The Seven Commandments: How to design your own workout plan
Personal trainers command anywhere from $40-$150 per session to design and guide their clients through a workout program. And, in my biased opinion, a good trainer is worth their weight (in kilograms) in dollars (though no personal trainer on the planet is worth $150/hour, but that’s another topic for another day). However, if you are like 90% of exercisers who workout to “be healthy” and “look fit”, and you have no limiting injuries or conditions, there is a simple formula for creating your program that will save you literally hundreds, if not thousands of dollars, and get you the results you want. Whether or not you are motivated enough to drive yourself through the program is another story.
1. Thou shalt warm-up and stretch
Any decent trainer knows that a) for clients to get the most out of their session, and b) so their client doesn’t get injured, they need to start off with a warm-up. A good warm-up achieves two things: it promotes blood flow to your muscles and fluid to your joints, and it guides muscles through their range of motion (ROM) in a controlled manner. Dynamic warm-ups are consensus ‘best-practice’. To promote muscular flexibility (which can prevent injury as well as assist in gaining more muscle and therefore losing more fat), all workouts should end with a full body stretch. Static stretching after the workout satisfies this requirement, however, Proprioceptive Neuromuscular Facilitation (PNF) has been shown to provide optimal benefits.
2. Thou shalt schedule whole body workouts
Unless you are a body-builder, giving each muscle group its own day is a waste of your time (ie. legs on Monday, back on Tuesday, chest on Wednesday, etc). If you are looking to drop fat, build your cardiovascular system and add muscle tone, full body workouts are your best bet. Additionally, to employ the one-muscle-group-per-day method, you have to have 5 or 6 days per week to commit to the cause. If you do full body workouts, you can do it in three.
3. Thou shalt superset or circuit for time efficiency
By round of applause, who here has time in their day for a two hour gym visit? Crickets? That’s what I thought. Really, if your program is designed properly and you are working at your peak effort level, you can complete an entire session, all in, in under an hour. To do this, trainers employ the use of techniques such as super-setting and circuit-training. These two techniques are based on the premise that while one muscle group is recovering, an opposing, or different muscle group is working.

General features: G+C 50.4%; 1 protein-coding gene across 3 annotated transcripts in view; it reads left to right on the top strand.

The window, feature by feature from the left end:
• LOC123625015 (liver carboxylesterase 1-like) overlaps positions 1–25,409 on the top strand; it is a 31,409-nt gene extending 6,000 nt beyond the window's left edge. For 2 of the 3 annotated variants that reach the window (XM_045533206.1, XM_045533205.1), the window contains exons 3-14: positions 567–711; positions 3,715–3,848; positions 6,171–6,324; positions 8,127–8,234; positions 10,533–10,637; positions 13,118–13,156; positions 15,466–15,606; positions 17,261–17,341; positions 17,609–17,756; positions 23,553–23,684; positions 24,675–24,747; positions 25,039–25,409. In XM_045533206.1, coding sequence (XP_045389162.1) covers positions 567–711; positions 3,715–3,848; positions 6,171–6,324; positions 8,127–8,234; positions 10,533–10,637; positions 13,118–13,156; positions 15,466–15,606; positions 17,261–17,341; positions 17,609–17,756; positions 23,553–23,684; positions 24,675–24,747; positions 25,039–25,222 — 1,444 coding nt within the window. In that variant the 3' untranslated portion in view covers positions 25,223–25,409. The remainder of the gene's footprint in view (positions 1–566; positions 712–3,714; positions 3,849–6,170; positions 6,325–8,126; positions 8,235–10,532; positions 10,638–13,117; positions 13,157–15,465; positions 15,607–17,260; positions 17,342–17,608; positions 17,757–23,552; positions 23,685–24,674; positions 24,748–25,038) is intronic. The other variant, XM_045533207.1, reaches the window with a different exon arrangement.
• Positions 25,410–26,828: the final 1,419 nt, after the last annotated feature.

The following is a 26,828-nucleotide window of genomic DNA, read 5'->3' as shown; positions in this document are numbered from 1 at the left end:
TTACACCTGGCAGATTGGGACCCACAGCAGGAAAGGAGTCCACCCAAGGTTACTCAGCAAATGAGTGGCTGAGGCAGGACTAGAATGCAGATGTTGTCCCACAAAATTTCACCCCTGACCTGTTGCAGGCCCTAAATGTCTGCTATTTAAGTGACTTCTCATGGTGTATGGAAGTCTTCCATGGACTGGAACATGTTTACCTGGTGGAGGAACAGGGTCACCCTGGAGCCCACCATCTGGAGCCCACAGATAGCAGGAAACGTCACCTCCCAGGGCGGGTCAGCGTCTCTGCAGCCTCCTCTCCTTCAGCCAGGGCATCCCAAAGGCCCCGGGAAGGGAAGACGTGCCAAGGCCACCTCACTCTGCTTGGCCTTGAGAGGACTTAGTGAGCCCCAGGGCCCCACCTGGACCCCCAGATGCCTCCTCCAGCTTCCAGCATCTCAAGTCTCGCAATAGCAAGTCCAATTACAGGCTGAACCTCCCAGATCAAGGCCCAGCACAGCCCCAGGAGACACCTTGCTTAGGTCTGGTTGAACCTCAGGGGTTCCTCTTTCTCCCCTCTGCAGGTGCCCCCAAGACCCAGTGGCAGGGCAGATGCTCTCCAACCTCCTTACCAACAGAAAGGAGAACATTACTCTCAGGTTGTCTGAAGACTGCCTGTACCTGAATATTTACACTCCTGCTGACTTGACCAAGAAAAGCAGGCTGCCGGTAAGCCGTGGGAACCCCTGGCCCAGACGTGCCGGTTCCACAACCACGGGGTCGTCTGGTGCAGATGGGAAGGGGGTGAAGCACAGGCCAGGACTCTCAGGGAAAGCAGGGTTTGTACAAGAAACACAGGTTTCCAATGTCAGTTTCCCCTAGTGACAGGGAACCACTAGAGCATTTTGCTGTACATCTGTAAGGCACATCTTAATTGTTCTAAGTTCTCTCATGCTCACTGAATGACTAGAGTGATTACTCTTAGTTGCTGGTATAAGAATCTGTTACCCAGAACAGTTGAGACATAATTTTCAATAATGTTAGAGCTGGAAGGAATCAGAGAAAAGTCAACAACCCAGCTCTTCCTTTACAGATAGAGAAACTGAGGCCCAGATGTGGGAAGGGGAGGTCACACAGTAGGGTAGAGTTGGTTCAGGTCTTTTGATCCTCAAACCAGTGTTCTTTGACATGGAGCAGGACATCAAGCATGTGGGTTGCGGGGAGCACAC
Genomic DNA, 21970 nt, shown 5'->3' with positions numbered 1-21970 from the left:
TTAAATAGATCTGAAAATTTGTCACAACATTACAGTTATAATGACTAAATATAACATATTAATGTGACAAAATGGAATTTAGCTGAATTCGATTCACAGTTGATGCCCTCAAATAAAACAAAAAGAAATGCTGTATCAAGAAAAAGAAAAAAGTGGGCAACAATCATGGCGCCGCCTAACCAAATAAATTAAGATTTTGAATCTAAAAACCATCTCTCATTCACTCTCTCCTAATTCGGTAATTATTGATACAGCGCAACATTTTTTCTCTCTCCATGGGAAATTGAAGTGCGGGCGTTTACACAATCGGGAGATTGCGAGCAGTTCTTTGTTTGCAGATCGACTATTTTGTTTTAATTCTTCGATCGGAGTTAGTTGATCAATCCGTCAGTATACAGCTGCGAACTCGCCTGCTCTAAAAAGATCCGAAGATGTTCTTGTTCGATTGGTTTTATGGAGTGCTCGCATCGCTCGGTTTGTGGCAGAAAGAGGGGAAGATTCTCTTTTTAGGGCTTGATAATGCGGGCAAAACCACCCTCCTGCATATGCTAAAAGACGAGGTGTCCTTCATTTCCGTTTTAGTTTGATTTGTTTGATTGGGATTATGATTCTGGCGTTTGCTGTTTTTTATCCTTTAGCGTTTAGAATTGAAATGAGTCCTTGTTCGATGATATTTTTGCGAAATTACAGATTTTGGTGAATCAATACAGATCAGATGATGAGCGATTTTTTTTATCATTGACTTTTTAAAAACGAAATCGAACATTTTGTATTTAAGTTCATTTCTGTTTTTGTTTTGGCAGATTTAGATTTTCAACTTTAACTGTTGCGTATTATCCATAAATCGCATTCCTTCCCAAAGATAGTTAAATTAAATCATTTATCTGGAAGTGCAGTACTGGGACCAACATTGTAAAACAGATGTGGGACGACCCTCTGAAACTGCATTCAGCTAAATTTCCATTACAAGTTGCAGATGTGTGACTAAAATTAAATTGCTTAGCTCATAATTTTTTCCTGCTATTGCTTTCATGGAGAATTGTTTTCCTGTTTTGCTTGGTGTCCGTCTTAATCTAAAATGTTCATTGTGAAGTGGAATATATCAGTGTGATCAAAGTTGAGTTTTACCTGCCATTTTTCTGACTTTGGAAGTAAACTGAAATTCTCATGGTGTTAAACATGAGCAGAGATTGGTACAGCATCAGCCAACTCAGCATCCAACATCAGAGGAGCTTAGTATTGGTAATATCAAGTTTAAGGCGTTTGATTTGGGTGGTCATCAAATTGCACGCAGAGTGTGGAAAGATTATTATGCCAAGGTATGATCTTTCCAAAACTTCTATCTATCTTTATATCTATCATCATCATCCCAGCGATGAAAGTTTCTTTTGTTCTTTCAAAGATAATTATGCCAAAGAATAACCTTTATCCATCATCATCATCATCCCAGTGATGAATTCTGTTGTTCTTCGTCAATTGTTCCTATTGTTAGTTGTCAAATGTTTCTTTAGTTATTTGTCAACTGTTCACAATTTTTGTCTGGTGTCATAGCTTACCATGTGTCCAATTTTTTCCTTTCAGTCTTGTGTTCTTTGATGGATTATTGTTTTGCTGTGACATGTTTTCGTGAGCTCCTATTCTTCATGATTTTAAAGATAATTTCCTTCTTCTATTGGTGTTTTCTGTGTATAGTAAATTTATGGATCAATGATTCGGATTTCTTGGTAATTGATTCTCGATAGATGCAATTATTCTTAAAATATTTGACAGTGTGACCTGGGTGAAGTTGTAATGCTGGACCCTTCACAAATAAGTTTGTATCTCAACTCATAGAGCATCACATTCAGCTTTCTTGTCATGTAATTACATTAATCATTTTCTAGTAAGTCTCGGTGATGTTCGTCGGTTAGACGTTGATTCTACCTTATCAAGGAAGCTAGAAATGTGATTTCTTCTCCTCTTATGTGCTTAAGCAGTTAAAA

*Quick Cheat Workout Formula:
Warmup – 6 exercises (3 pairs, 3 sets of 12 reps) – Stretch
4. Thou shalt pair opposing muscle groups
If you are going to superset (and you are), you need to pair exercises that oppose one another so that one muscle group can recover while the other is active. For instance, if you are doing a chest exercise (push), you should pair it with a back exercise (pull). Here are the pairings (Back/Chest, Legs/Shoulders, Abdominals/Anything – I like to do a second leg exercise).
5. Thou shalt not waste time on small muscle groups
If a client comes to me and says their goal is to lose weight, I would qualify as the worst trainer on the planet if I gave them isolation bicep curls. Why? Because biceps are a tiny muscle group, and therefore require little energy to fuel and repair. Even for those exercisers that are training for aesthetics but are not competitive body builders, I don’t recommend doing arm specific exercises. They are a waste of time, and quite honestly you will still get sufficient arm work doing large muscle exercises like pull-ups (biceps are secondary drivers) or dumbbell chest press (triceps are secondary drivers). Instead focus on the big exercises or variation thereof for maximum results.
6. Thou shalt not perform multiple abdominal specific exercises
If you want to do a set of crunches to target your abs, hey, that’s fine. But if you are one of those people who does 20 different abdominal specific exercises, you are doing a disservice to your 6-pack. Fact: everyone has abdominals that look roughly similar, the only thing differentiating Jane 6-pack from Joe Beer-keg is the amount of fat both within and on top of the muscle (that’s right, fat actually accumulates IN your muscles). Instead burn the fat and work your entire core with stability exercises and focus on actively engaging your core throughout your entire workout.
7. Thou shalt employ compound exercises
Exercises that recruit two or more muscle groups at once are called “compound exercises”. Clearly, they are preferential to exercises that recruit only one muscle group, because the more muscles you can work at one time not only burns more calories and is better for your efficiency, but they tend to be more functional in nature. *On a note of annoyance, an elephant is grey, but not everything grey is an elephant. By this I mean, just because an exercise is compound, doesn’t mean it is functional. I only state this because “functional training” has become such a buzzword in fitness, and it is abused by lesser professionals.